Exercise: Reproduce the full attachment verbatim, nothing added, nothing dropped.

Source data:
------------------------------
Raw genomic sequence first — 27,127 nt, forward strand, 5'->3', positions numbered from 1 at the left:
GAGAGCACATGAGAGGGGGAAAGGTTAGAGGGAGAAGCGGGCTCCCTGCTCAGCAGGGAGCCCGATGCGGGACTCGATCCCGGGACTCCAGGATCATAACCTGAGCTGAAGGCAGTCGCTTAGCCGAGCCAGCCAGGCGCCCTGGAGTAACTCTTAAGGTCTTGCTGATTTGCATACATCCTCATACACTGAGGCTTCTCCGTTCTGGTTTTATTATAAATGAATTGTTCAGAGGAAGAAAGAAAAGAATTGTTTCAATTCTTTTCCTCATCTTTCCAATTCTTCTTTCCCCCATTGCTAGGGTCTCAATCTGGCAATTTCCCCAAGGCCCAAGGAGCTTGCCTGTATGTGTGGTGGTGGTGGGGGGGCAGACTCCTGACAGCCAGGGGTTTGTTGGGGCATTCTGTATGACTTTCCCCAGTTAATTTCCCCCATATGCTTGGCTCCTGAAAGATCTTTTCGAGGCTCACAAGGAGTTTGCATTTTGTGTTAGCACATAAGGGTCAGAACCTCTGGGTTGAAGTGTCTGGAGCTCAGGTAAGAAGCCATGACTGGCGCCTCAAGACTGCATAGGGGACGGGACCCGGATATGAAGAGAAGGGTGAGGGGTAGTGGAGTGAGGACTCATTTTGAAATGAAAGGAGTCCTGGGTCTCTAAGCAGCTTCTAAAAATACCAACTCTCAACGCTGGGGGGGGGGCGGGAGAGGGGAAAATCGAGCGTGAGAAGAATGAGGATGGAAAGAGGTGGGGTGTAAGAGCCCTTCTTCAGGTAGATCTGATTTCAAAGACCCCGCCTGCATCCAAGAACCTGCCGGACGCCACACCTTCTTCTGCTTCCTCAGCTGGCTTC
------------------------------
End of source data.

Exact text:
Raw genomic sequence first — 27,127 nt, forward strand, 5'->3', positions numbered from 1 at the left:
GAGAGCACATGAGAGGGGGAAAGGTTAGAGGGAGAAGCGGGCTCCCTGCTCAGCAGGGAGCCCGATGCGGGACTCGATCCCGGGACTCCAGGATCATAACCTGAGCTGAAGGCAGTCGCTTAGCCGAGCCAGCCAGGCGCCCTGGAGTAACTCTTAAGGTCTTGCTGATTTGCATACATCCTCATACACTGAGGCTTCTCCGTTCTGGTTTTATTATAAATGAATTGTTCAGAGGAAGAAAGAAAAGAATTGTTTCAATTCTTTTCCTCATCTTTCCAATTCTTCTTTCCCCCATTGCTAGGGTCTCAATCTGGCAATTTCCCCAAGGCCCAAGGAGCTTGCCTGTATGTGTGGTGGTGGTGGGGGGGCAGACTCCTGACAGCCAGGGGTTTGTTGGGGCATTCTGTATGACTTTCCCCAGTTAATTTCCCCCATATGCTTGGCTCCTGAAAGATCTTTTCGAGGCTCACAAGGAGTTTGCATTTTGTGTTAGCACATAAGGGTCAGAACCTCTGGGTTGAAGTGTCTGGAGCTCAGGTAAGAAGCCATGACTGGCGCCTCAAGACTGCATAGGGGACGGGACCCGGATATGAAGAGAAGGGTGAGGGGTAGTGGAGTGAGGACTCATTTTGAAATGAAAGGAGTCCTGGGTCTCTAAGCAGCTTCTAAAAATACCAACTCTCAACGCTGGGGGGGGGGCGGGAGAGGGGAAAATCGAGCGTGAGAAGAATGAGGATGGAAAGAGGTGGGGTGTAAGAGCCCTTCTTCAGGTAGATCTGATTTCAAAGACCCCGCCTGCATCCAAGAACCTGCCGGACGCCACACCTTCTTCTGCTTCCTCAGCTGGCTTC